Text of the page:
Celebration Tinged with Trepidation: The EU Turns 60

Everyone tried to put a good face on it, but the celebrations of the 60th anniversary of the signing of the Treaty of Rome that created the organization that would become the European Union (EU) were marked by deep concerns about the future of the union.

Most striking was the absence of the United Kingdom. The British had voted to leave the EU 9 months ago and the formal request to leave is expected shortly. The British had never been enthusiastic members of the EU, but the choice to formally withdraw is a significant blow to the idea that the union is destined to grow ever closer.

Other concerns also vex EU leaders. The Eurozone faces serious economic problems and is in need of real institutional reforms if it is to continue to manage a single currency for a diverse group of countries. Brexit was only one sign of a growing anti-EU movement in Europe. No other country appears on the verge of leaving, but in uncertain times things can be surprising.

Despite its problems, the EU remains a spectacular success as a vehicle for global governance. Created in the ashes of the Second World War as a tool to promote integration and cooperation, the European Coal and Steel Community (the original name for the organization that would become the EU) was meant to make a future major power war in Europe impossible. The idea was to bring states together to promote common interests and to resolve problems peacefully. With two world wars and the Great Depression fresh in people’s minds, this was a significant matter.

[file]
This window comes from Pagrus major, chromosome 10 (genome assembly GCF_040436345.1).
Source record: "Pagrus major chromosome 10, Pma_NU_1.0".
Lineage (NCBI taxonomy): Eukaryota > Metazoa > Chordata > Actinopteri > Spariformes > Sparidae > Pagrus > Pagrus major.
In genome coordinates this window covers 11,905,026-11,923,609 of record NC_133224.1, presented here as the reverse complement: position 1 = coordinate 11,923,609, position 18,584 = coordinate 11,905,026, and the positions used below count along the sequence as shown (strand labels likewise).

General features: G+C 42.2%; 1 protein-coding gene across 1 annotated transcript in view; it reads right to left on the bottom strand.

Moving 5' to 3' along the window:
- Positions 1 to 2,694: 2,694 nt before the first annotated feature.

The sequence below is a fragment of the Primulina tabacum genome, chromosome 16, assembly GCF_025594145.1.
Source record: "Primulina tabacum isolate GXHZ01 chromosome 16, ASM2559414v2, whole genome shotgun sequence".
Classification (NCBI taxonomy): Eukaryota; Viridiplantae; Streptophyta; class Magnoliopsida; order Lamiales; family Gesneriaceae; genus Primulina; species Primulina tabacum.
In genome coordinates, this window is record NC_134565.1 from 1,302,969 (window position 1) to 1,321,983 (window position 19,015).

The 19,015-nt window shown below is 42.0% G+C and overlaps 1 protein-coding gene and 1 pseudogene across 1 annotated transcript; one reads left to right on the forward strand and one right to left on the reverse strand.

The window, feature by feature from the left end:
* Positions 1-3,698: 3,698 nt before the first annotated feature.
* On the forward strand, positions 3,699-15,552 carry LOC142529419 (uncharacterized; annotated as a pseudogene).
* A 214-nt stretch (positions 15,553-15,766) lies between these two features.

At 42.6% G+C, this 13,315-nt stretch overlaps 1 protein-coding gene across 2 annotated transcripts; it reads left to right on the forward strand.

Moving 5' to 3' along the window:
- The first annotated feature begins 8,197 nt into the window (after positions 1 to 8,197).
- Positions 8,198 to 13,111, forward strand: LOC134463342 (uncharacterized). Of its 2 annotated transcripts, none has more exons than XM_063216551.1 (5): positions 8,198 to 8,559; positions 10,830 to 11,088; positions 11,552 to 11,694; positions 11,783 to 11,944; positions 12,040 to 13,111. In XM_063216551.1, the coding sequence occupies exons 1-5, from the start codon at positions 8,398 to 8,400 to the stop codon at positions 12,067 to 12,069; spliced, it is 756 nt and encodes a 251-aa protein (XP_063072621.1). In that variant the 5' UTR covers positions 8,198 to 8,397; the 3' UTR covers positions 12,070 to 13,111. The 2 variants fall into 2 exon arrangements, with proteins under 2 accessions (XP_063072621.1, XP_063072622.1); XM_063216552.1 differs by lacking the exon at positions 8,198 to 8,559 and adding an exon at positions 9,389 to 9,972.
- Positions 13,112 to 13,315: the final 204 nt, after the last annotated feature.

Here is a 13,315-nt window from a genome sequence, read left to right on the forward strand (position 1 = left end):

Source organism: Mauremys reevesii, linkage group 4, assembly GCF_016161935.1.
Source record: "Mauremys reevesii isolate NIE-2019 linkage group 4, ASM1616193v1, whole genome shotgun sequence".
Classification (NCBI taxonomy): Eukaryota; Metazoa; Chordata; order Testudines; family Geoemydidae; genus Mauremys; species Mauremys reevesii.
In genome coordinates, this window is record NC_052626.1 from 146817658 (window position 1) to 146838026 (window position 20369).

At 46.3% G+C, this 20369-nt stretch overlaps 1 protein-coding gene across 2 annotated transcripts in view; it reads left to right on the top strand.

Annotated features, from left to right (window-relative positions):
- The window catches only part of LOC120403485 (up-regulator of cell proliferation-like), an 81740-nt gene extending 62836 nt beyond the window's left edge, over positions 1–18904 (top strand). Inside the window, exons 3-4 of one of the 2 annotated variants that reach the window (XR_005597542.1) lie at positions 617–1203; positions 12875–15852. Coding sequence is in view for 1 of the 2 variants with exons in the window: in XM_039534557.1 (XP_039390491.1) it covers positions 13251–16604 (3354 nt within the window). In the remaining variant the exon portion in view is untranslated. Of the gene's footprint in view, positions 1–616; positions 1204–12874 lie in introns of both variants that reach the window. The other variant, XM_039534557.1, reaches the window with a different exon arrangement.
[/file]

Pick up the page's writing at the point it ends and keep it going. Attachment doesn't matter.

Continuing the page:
The EU has become a powerful international actor, in spite of the oddity of an international organization acting somewhat like a nation-state. For years, the EU moved towards an erosion of sovereignty in favor of integration and transnationalism. While that process has largely halted with Brexit, it remains one of the only examples where nation-states have ceded significant part of what had been sovereign decision-making.

The EU has been widely copied, but few of the imitators have managed to duplicate its success. The struggles of the African Union, MERCOSUR, and numerous other regional groupings shows how powerful the sovereign impulse can be. The EU’s success is exceptional.

So, as the EU turns 60, we can look at its struggles (as reporting in RT, Russian state media likes to do) or we can sit back and marvel at how an organization built on the rubble of war has managed to keep the peace while making many of its members fat and happy. Through turbulent decades, the EU did its job reasonably well. And that deserves a celebration.

 

 

Discussion:

  1. Why have other regional organizations struggled to overcome the cooperation and coordination problems that the EU has overcome? What aspects of the EU members and the process of EU integration influence this?
  2. The EU was successful as an economic union and single market, but faced growing opposition as it got deeper into the daily lives of citizens. Are there limits on the aspects of sovereignty that people in member states are willing to give up? Do some parts of our lives fit more happily with transnational integration than others?
  3. The EU is often criticized for suffering from a “democratic deficit” because many decisions are made by a professional bureaucracy in Brussels. Yet most rules in most nation-states are created by bureaucrats and not national legislatures. Why does bureaucratic rule-making seem different when it takes place in a transnational organization?